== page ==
an unanticipated consequence of
Jack M. Balkin
Jack Balkin: jackbalkin at yahoo.com
Bruce Ackerman bruce.ackerman at yale.edu
Ian Ayres ian.ayres at yale.edu
Mary Dudziak mary.l.dudziak at emory.edu
Joey Fishkin joey.fishkin at gmail.com
Heather Gerken heather.gerken at yale.edu
Abbe Gluck abbe.gluck at yale.edu
Mark Graber mgraber at law.umaryland.edu
Stephen Griffin sgriffin at tulane.edu
Bernard Harcourt harcourt at uchicago.edu
Scott Horton shorto at law.columbia.edu
Andrew Koppelman akoppelman at law.northwestern.edu
Marty Lederman msl46 at law.georgetown.edu
Sanford Levinson slevinson at law.utexas.edu
David Luban david.luban at gmail.com
Gerard Magliocca gmaglioc at iupui.edu
Jason Mazzone mazzonej at illinois.edu
Linda McClain lmcclain at bu.edu
John Mikhail mikhail at law.georgetown.edu
Frank Pasquale pasquale.frank at gmail.com
Nate Persily npersily at gmail.com
Michael Stokes Paulsen michaelstokespaulsen at gmail.com
Deborah Pearlstein dpearlst at princeton.edu
Rick Pildes rick.pildes at nyu.edu
Richard Primus raprimus at umich.edu
K. Sabeel Rahmansabeel.rahman at brooklaw.edu
Alice Ristroph alice.ristroph at shu.edu
Neil Siegel siegel at law.duke.edu
Brian Tamanaha btamanaha at wulaw.wustl.edu
Mark Tushnet mtushnet at law.harvard.edu
Adam Winkler winkler at ucla.edu
The Trump administration is doing it wrong. But perhaps I should be more specific.
The administration is unhappy with the courts. It is not clear that President Trump had any real concerns about the courts until his own executive order began to run into legal trouble. Nonetheless, the administration has quickly ramped up the rhetoric attacking the judiciary, spurring fears that the president will do serious damage to legal institutions and might even refuse to comply with judicial orders. From the president’s disparaging of a judge’s ethnic heritage on the campaign trail to White House adviser Stephen Miller’s talk show rejection of “a judicial usurpation of power” and insistence that the president’s decisions “will not be questioned,” the administration has been unusually aggressive in challenging the authority of the courts.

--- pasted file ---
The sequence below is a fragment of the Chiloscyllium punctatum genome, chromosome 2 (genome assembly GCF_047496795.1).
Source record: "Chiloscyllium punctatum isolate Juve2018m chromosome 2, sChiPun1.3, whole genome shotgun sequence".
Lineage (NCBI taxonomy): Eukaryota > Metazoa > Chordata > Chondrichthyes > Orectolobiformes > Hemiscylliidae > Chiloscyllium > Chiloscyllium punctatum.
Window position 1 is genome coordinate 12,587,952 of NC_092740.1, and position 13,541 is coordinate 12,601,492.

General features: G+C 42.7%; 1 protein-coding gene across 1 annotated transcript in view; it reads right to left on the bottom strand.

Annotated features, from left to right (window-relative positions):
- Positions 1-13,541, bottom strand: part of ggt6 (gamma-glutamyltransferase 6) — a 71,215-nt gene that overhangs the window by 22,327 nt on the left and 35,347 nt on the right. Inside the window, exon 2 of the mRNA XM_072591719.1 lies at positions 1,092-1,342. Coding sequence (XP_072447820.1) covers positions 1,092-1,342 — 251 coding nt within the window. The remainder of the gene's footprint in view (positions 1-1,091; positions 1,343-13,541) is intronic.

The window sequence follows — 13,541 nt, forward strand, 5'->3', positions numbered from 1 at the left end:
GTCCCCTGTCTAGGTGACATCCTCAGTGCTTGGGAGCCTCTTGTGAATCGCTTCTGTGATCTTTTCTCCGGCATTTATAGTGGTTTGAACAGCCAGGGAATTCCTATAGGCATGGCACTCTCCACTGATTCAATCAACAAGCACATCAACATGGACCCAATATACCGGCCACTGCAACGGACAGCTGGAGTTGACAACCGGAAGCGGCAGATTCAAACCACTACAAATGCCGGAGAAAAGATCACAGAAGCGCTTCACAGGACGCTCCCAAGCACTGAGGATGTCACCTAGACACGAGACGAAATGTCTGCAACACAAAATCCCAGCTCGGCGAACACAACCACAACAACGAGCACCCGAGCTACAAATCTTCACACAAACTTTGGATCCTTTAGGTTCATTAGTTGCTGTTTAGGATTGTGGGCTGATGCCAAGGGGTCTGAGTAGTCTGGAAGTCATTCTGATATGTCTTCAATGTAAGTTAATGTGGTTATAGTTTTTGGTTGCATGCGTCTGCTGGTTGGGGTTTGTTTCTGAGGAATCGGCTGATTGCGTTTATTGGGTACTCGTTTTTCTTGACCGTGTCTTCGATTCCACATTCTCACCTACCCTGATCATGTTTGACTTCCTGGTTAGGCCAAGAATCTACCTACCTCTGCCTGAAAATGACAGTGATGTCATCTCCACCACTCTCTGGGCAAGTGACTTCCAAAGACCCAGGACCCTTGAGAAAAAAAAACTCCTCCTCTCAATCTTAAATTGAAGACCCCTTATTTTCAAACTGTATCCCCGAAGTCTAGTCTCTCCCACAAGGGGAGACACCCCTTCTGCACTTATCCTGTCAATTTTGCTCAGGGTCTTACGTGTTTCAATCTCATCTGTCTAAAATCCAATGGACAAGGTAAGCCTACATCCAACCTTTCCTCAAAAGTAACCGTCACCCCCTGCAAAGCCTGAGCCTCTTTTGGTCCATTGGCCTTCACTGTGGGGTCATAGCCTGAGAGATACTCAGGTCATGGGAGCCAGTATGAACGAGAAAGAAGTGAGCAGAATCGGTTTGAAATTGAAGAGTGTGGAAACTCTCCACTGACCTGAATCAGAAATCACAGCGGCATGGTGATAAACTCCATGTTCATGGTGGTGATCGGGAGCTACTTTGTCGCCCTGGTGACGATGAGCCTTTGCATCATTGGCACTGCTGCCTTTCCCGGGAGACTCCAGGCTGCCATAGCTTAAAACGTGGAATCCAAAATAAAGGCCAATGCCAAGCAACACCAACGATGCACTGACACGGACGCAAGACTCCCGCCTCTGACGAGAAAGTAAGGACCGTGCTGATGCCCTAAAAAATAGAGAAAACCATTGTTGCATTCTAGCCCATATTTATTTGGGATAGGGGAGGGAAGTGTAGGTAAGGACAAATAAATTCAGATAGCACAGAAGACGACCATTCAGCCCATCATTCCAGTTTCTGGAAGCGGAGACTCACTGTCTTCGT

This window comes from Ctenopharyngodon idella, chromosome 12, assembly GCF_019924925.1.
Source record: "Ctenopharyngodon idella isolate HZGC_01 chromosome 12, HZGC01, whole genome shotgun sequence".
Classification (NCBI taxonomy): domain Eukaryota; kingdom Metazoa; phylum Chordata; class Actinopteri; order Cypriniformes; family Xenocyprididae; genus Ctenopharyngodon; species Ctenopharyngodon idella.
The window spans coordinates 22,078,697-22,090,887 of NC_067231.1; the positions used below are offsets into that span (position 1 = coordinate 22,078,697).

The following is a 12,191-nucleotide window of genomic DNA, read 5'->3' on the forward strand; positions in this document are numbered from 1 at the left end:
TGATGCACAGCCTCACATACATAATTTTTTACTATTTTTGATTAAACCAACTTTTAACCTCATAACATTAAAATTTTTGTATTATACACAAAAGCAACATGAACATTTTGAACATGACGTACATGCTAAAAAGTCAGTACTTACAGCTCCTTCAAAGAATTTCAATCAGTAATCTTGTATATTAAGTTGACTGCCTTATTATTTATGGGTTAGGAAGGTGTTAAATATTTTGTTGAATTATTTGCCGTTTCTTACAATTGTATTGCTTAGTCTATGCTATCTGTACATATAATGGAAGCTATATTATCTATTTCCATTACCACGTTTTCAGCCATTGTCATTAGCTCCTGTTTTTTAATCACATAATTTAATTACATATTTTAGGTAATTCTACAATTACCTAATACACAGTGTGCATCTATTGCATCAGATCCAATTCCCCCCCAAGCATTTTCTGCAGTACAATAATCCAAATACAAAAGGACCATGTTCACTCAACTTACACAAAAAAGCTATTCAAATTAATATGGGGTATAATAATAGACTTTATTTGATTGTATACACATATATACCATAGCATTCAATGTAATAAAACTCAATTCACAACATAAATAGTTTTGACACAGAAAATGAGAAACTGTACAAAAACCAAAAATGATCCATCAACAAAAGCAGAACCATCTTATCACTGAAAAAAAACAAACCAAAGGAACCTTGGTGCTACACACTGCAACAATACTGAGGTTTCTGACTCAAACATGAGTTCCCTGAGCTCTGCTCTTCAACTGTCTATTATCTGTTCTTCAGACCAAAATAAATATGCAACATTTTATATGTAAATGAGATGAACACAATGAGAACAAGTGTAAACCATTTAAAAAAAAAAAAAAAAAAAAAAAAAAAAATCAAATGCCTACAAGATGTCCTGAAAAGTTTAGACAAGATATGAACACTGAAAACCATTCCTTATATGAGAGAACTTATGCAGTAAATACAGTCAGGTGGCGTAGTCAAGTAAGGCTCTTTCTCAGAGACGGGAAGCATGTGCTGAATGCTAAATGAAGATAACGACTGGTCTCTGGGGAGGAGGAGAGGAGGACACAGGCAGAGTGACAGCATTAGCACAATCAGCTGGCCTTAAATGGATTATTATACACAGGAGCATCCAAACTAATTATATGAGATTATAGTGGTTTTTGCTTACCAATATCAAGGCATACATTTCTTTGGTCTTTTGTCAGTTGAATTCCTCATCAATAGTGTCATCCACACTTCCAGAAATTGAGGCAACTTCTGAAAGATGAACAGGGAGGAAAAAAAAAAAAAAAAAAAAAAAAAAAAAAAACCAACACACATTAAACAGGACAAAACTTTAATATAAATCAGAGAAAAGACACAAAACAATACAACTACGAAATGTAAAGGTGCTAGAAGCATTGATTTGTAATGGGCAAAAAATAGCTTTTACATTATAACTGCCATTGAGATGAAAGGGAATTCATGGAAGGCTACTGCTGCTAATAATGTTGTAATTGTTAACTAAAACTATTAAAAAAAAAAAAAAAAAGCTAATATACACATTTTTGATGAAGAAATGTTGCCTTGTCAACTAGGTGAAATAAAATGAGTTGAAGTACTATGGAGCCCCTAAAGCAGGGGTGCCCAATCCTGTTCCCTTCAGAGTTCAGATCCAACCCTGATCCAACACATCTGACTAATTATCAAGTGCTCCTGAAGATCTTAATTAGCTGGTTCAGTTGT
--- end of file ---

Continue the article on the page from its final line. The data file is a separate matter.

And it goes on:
Presidential criticism of the courts is not unprecedented. When the New Dealers first coined the term “judicial activist,” they were making the same point and were just as shocking as President Trump’s jab at “so-called judges.” When Abraham Lincoln began his presidency with the pronouncement that the “people will have ceased to be their own rulers” if judges could irrevocably fix “the policy of government, upon vital questions, affecting the whole people,” he was throwing down a fundamental challenge to the supremacy of judges in interpreting and enforcing the requirements of the Constitution. Miller is merely echoing Lincoln, or more recently Attorney General Edwin Meese, when complaining that “we have a judiciary that has taken too much power and become, in many cases, a supreme branch of government.”
If the Trump administration is trying to borrow a page from such successful presidents as Thomas Jefferson, Andrew Jackson, Abraham Lincoln and Franklin Roosevelt, they have not paid sufficient attention to American constitutional history. There is value in presidents pushing back against judicial authority, but presidents have a responsibility to do so in the right circumstances and with care. In particular, the administration would benefit from considering three lessons from the experience of their predecessors.